What is it
A hangover is a response to alcohol withdrawal. Compared to the delirium tremens (DTs) suffered by alcoholics, it is a relatively mild response, and typically it has no lingering health consequences. But it is a sign that you’ve had too much to drink.
Not everybody gets hangovers; individual vulnerability differs. The morning-after scenario depends not only on what and how much a person drinks but also on who that person is and his or her consumption past. Hereditary makeup is a factor as well for instance, some people process alcohol rather better than others. Some people seldom, if ever, get headaches, even after drinking.
Psychological factors are also associated if a person supposes to feel sick after drinking, he or she may be more probable to focus on symptoms.
- Headache, sometimes severe.
- Dry mouth, thirst.
- Sour stomach, nausea, possible vomiting.
What causes it
It takes the body about two hours to burn an ounce of pure alcohol (the amount in about one drink) in the bloodstream. Because alcohol is removed from the blood at this rate, even one drink per hour produces a steady increase in blood alcohol levels. Hence, people who are of average size don’t have to get very drunk to suffer a hangover.
Some hangover symptoms are caused by the alcohol (or its breakdown products) remaining in the body. Other symptoms occur even after the blood alcohol level has returned to zero; these may be the after-effects of alcohol toxicity. One of the key factors behind a hangover is that alcohol acts as a diuretic: it stimulates the kidneys to pass more water than is being consumed. The dehydration that results contributes to dry mouth, sour stomach, and headache.
Some alcoholic beverages are more likely to produce a bad hangover. To a large extent, booze is booze: 12 ounces of beer, 5 ounces of wine, and 1.5 ounces of 80-proof spirits all contain the same amount of alcohol (ethanol). But some beverages, notably red wine and brandy, also contain small amounts of methanol (which is broken down much more slowly by the body) and other substances that may increase the severity of a hangover.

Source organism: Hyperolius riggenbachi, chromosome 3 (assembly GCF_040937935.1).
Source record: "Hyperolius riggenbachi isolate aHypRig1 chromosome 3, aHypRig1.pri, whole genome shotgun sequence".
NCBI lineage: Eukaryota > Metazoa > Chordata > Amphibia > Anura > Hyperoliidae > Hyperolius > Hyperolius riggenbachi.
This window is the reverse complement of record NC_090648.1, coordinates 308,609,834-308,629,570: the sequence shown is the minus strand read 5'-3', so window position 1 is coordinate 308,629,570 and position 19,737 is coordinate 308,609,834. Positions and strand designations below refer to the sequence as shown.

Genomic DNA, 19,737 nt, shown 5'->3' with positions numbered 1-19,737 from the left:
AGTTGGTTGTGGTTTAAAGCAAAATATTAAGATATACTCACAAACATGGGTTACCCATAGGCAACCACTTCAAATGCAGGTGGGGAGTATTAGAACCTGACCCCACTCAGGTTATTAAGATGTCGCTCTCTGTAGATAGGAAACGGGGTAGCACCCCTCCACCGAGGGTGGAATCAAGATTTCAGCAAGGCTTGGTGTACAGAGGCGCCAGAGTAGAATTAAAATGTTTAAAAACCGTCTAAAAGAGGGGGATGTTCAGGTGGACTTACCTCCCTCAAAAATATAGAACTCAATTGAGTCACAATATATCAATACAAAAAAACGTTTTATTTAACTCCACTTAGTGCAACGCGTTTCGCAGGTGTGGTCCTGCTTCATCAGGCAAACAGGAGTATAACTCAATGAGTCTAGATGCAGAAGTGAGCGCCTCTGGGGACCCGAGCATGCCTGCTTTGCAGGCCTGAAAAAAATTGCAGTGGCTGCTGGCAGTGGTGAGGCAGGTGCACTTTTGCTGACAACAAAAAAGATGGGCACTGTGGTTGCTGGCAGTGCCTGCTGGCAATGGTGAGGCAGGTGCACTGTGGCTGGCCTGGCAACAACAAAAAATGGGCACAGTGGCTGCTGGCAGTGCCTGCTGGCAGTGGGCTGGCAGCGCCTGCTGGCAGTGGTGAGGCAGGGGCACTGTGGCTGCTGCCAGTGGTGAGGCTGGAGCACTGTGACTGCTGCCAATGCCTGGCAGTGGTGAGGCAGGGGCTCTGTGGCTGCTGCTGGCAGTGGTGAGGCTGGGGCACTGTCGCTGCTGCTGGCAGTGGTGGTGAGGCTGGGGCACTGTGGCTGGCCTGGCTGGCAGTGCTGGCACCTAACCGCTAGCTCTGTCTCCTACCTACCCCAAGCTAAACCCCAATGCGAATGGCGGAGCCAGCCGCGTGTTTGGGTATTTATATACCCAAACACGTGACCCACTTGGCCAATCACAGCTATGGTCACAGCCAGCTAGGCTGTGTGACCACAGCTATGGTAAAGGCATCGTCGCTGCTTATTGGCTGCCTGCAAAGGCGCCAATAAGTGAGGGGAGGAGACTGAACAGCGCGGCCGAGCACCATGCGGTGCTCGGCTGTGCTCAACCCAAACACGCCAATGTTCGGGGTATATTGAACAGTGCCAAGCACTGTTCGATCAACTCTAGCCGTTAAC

What if you do nothing
A hangover improves as time passes. In fact, time is the only truly effective remedy for a hangover.
No sure-fire remedy for the hangover has ever been found. Perhaps that’s fortunate; if there were a cure, some people might drink more, with disastrous results.
Pain relievers can help
NSAIDs aspirin, ibuprofen, and naproxen can help relieve a headache the morning after, as can acetaminophen. (However, pain relievers should not be taken while you are drinking in an effort to ward off a hangover. Combining alcohol with aspirin or ibuprofen may promote gastrointestinal bleeding, and alcohol combined with acetaminophen increases the risk of liver damage. All pain relievers will soon cam’ warnings to this effect.)
Prepare an ice pack and apply it to the forehead (though for no more than 20 minutes at a stretch).
Drink plenty of water
This helps counter dehydration caused by alcohol.
Drinking coffee may help a little but not much
Coffee and other stimulants won’t speed the elimination of alcohol from the body or alleviate hangover symptoms. They may, however, perk you up.
Drinking more alcohol won’t help
In fact it will only make things worse.
Short of not drinking alcohol no preventive measure is effective. Taking aspirin before drinking won’t fend off a hangover. In one study, men who took two aspirin an hour before drinking ended up with alcohol levels 30 percent higher than without aspirin. Aspirin may interfere with the enzyme that breaks down alcohol, scientists theorized.
Eating (particularly fatty food) while or before drinking can slow the rate at which alcohol is absorbed into the bloodstream. But no matter what you eat with your drinks, don’t drive. Remember: if you’re looking for a preventive or remedy for a hangover, you’re probably drinking too much.